It is not often I give up on a one of the more interesting titles so soon. Or FPS, rarely even both at once. Usually I require more serious issues, like being intensely difficult or prone to stonewalling my efforts. In contrast, I think I could beat this game, if I really wanted to. I suspect I fall into the same trap so many other players of this game fall into. Its just not appealing today. I don't talk much about games aging, because that's usually the player not having patience, but I find it hard to think of that not applying here. Even after reading the manual, I'm still not sure how I should deal with a good chunk of games.

Like the other early FPS titles, Corporation calls forward to what would come a great deal. System Shock, Robinson's Requiem, stealth games, all of these things look at this game and go "This game did what we did, but it was really bad, so it doesn't count." First immersion sim, first stealth game, first action game with a hunger system. It also has a more advanced damage system than Midwinter and I dare say anything afterward. That's all nice, but once you take away that cool stuff there isn't anything supporting it. There's no substance.
Now, this could be my fault, I only played one level...but I couldn't figure out how to advance past that level. It was featureless gray walls, but somehow I did manage to understand the level's design a little bit. Its hard to truly criticize that here, but I never did figure out where the elevator down was. While this does call into question my own skills at video games, and this game is putting my completion ratio dangerously close to 50%, I have more patience than most people are willing to put into video games, even, dare I say it, back then. That's a bad sign, especially considering the amount of technical wrangling you need in order to play this game to begin with. That's not something reflected in a usual playtime.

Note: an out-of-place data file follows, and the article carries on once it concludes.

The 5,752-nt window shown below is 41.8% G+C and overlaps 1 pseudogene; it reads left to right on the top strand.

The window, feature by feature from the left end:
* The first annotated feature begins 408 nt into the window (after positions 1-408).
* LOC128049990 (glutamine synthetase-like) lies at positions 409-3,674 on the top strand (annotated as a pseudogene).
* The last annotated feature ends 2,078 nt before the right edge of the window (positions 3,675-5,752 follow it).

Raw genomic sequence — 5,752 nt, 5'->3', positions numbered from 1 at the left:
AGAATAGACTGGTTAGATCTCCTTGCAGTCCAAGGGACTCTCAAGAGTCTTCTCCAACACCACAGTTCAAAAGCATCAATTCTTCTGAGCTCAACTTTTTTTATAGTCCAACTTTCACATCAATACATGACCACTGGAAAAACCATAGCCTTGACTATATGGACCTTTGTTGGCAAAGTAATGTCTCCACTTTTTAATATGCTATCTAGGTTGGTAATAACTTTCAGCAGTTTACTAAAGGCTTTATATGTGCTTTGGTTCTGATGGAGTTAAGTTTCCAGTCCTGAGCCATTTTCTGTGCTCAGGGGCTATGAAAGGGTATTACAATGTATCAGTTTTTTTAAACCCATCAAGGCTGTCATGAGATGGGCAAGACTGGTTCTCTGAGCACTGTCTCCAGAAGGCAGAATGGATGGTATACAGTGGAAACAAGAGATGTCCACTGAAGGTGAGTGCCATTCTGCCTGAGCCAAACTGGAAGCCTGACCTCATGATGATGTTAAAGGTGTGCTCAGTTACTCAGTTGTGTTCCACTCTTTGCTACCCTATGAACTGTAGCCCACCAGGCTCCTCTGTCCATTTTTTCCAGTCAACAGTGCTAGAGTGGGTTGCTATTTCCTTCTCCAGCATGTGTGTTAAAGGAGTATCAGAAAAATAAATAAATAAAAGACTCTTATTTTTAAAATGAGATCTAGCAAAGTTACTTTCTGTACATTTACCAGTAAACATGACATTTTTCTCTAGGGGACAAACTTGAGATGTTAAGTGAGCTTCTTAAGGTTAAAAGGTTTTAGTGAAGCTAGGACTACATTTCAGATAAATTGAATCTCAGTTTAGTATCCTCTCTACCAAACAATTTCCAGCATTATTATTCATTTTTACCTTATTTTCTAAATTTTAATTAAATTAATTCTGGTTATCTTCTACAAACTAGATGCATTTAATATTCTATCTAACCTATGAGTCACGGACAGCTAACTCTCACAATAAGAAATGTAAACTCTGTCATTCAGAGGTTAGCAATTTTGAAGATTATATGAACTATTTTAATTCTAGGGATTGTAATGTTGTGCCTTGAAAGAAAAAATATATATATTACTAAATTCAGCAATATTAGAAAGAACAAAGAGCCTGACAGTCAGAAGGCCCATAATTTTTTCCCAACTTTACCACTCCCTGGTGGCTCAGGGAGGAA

Enemies and weapons are deceptively simple, functioning as basic as basic can be. Well, if they shot projectiles. And there's one exception in a robot spider that just spawns out of nowhere if you've tripped an alarm. They function like robotic facehuggers, sometimes when they attack you they cover the screen, presumably cutting up your face. That's cool, I admit, but it's just an attack, I still don't know what I'm doing.
Inventory proved a complete mess. This might be partially down to being completely unable to get any sound, but I couldn't do anything with items. I'm not sure if they do anything, and I've read the manual at least twice. What do I do with the lockpick? Do I use it on a keypad? Do I want to use it on a keypad? How do I get back up to full health, because nothing seems to do it. Its just a shame.

And what a shame it is, Corporation promised an interesting cyberpunk story and infiltrating an evil corporate building. That whole concept seems very cool and underused, especially today where such a subject would be ideal for indie developers. A subject not often tackled, yet provides a short overall game yet one with a lot of width in how you tackle that. I could go for that. Your artist, programmer and level designer can think up some pretty cool concepts, and if you're running out of steam, well, hey, who said this building needed to be more than 16 floors? Much like this game itself, I don't think we'll ever be satisfied in that regard.